“He told me Kitty was developing characters. He provided people with this incredible multiracial environment in which they could experiment and aspire to things they weren’t at the time,” Dubin says.

“All we have in terms of photographic memory of that time is what appeared in the press – much more officially sanctioned. Here, you get an idea of what has been private until now, people’s day-to-day lives, as well as who they would like to have been.”

This use of private space for the public record is tricky to negotiate, and something that Dubin is deeply cognisant of. The disclaimer accompanying the exhibition states: “The display of these photographs is not intended to embarrass, humiliate or jeopardise the character or reputation of their subjects.”

The subjects include young men showing off urban style with panache, older men in full traditional Zulu attire. There are family photos and photos of couples that portray a husband and wife, or parents with their daughters, the men dressed as a city man, the women in traditional beaded garb, the unmarried women bare-breasted, as would have been the convention.

Modernity and tradition appear to sit side by side with ease. This is unusual, says Dubin, who points out that, at that time, the rest of Africa was experiencing its postcolonial moment and looking to the future with photographers such as Mali’s Seydou Keïta and Malick Sidibé showing people on motor scooters, posing with Western music records.

That said, the photos raise interesting questions about gender. One of the emblematic images is of a kid, relaxing back into a chair, dark sunglasses giving him a movie-star appearance. Another is of two dandyish young men, their clothing suggestive of a night out on the town, when in fact the photo depicts their return from Xhosa initiation rites.

“The men are strutting their stuff, while the women are not as comfortable,” says Dubin.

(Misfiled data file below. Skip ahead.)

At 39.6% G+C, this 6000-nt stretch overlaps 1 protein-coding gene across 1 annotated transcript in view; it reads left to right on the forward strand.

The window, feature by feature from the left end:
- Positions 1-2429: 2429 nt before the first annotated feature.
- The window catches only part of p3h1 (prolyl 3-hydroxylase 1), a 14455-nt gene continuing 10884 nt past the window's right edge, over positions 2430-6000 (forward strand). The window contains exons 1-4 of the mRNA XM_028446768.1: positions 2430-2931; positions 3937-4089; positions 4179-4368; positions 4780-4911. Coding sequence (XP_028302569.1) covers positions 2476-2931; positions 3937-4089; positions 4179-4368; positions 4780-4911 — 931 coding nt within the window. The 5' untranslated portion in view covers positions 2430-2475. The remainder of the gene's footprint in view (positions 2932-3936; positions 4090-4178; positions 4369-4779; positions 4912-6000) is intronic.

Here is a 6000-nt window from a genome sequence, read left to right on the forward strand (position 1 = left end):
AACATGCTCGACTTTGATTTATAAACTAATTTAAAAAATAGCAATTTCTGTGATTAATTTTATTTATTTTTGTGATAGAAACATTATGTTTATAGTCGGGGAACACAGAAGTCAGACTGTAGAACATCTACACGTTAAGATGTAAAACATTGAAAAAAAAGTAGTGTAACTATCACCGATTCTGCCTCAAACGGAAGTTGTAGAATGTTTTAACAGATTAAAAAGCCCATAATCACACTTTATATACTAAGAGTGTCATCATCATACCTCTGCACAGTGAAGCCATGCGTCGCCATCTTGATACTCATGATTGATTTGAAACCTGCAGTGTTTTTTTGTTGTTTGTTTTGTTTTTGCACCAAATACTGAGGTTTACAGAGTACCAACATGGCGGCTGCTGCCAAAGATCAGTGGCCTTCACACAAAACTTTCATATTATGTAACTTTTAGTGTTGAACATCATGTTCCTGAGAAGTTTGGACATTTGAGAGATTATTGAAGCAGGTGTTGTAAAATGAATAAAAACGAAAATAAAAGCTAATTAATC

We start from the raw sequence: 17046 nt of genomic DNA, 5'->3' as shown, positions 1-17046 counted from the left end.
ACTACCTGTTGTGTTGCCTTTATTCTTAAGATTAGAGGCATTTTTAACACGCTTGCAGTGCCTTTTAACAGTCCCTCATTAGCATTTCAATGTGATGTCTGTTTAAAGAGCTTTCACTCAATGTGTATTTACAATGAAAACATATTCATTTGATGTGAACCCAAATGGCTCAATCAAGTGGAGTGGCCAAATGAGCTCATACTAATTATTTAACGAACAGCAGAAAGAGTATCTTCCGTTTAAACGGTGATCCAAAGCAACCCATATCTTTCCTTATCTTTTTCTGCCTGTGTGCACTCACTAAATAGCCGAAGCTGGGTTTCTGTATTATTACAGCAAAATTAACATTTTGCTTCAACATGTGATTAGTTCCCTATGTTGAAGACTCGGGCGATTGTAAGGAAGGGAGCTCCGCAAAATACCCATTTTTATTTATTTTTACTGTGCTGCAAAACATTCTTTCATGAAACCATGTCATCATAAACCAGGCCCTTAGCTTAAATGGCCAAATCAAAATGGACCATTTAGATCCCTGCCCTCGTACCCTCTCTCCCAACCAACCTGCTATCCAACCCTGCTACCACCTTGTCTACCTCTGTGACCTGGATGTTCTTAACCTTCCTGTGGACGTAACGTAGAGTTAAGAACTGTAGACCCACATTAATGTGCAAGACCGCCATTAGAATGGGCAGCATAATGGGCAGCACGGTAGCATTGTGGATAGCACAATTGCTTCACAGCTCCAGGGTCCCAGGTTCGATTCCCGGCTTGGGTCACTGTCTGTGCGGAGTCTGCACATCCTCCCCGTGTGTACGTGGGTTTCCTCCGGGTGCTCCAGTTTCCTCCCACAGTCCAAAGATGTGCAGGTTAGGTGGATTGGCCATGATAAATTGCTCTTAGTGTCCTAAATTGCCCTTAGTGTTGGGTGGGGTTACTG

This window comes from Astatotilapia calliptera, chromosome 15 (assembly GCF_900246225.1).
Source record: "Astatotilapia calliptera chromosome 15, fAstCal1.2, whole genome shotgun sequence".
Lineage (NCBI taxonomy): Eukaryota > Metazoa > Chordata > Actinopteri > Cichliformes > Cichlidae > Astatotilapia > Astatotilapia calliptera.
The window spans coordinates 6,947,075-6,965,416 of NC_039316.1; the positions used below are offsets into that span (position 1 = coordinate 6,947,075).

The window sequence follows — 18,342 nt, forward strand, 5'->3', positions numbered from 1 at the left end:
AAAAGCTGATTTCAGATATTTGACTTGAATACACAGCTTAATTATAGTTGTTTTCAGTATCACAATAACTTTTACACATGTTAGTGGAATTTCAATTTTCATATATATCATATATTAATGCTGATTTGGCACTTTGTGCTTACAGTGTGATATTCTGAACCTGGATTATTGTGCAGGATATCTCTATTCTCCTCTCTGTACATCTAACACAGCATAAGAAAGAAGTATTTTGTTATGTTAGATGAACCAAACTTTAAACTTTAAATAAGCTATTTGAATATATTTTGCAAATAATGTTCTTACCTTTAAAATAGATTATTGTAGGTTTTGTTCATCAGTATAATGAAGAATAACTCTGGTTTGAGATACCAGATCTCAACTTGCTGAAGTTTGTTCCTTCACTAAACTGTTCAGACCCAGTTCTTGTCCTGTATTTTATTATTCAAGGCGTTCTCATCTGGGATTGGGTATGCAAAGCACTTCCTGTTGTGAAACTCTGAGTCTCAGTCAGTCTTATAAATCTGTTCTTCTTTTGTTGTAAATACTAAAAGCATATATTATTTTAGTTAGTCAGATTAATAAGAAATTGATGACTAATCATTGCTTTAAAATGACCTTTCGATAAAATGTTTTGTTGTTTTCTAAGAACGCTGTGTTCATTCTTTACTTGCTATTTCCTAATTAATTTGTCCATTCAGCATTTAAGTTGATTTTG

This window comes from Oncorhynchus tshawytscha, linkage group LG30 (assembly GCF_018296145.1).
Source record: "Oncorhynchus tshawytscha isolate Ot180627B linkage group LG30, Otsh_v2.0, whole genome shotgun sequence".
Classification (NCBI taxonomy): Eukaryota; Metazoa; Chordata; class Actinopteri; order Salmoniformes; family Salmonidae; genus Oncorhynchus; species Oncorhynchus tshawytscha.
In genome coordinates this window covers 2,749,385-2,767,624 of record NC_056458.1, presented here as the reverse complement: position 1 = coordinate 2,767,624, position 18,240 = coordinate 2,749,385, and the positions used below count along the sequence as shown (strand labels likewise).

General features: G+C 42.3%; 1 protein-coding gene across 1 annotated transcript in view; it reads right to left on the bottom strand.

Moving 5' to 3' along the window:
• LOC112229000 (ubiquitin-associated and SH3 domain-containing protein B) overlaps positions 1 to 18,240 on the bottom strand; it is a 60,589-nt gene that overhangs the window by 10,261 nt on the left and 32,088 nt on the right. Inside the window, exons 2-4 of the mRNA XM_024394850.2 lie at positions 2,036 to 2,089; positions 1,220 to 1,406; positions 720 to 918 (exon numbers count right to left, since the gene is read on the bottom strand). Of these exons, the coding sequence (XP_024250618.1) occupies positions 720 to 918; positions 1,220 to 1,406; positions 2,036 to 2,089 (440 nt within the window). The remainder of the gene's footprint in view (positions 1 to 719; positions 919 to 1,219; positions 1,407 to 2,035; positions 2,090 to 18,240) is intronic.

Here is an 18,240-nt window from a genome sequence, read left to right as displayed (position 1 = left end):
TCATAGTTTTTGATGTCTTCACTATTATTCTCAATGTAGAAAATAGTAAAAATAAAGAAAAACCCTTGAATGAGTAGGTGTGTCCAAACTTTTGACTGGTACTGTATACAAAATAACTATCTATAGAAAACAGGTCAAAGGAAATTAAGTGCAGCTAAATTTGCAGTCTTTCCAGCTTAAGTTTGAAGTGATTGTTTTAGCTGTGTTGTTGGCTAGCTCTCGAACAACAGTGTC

Two of the most intriguing images show a woman dressed in trousers and the accessories associated with a Zulu man, then in a skirt. This would have been highly transgressive.

One photo of a woman shows her from the back, dressed in Zulu beadwork that would have been uncharacteristic for its excess. Two others in the sequence show a front view.

Dubin says the images “would be something a woman would send to her boyfriend, probably working in Johannesburg on the mines, to indicate her readiness for marriage. People I have spoken to say the back view was actually more important for an African man.” Child-bearing hips were highly desirable.

The studio didn’t have a dress-up box, a familiar feature of studio photography in other parts of Africa and in the United States. The people in traditional clothing brought it in through the busy taxi rank outside in their brown suitcases. Says Dubin: “One of Kitty’s daughters said something very beautiful. She said people would come to the studio carrying their culture.”

In the gallery, one of few pops of colour is a replica of the studio’s most ubiquitous prop, a basket of artificial blooms, assembled by Dubin. The vivid shades hint at the full colour that lies beneath these monochrome prints, much as the details fastidiously collected by the researcher gesture at the lives and stories of the sitters.

In the catalogue, Dubin uses a quote from John Berger in About Looking that says a lot about what drove him to delve more deeply into that box of negatives: “Memory implies a certain act of redemption. What is remembered has been saved from nothingness. What is forgotten has been abandoned.”

The exhibition is on until August 22 at Nirox Projects (, 264 Fox Street, Arts on Main, Maboneng, Johannesburg. The University of Johannesburg’s Research Centre for Visual Identities in Art and Design hosts a panel discussion on the exhibition at the gallery on August 8 at 6.30pm